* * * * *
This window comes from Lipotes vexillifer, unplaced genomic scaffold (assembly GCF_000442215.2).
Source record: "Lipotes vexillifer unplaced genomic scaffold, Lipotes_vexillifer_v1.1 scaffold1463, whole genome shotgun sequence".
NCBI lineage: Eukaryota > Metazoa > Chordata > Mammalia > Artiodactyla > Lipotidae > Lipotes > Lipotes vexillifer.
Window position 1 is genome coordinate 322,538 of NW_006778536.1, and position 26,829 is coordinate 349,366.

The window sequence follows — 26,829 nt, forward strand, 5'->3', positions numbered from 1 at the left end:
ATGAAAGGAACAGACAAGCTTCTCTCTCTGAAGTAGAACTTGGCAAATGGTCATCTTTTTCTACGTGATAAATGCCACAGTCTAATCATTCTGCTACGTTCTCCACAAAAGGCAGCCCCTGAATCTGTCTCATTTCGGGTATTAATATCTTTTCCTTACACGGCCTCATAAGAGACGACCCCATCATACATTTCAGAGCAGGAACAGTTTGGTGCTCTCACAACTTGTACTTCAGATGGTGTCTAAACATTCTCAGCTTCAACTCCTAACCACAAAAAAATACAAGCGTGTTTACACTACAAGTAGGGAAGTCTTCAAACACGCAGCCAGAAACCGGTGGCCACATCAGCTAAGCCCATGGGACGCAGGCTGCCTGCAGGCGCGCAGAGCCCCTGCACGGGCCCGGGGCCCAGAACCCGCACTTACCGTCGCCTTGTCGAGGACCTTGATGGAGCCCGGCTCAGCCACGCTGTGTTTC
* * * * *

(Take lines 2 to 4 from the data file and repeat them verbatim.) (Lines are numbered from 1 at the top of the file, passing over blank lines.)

Source record: "Lipotes vexillifer unplaced genomic scaffold, Lipotes_vexillifer_v1.1 scaffold1463, whole genome shotgun sequence".
NCBI lineage: Eukaryota > Metazoa > Chordata > Mammalia > Artiodactyla > Lipotidae > Lipotes > Lipotes vexillifer.
Window position 1 is genome coordinate 322,538 of NW_006778536.1, and position 26,829 is coordinate 349,366.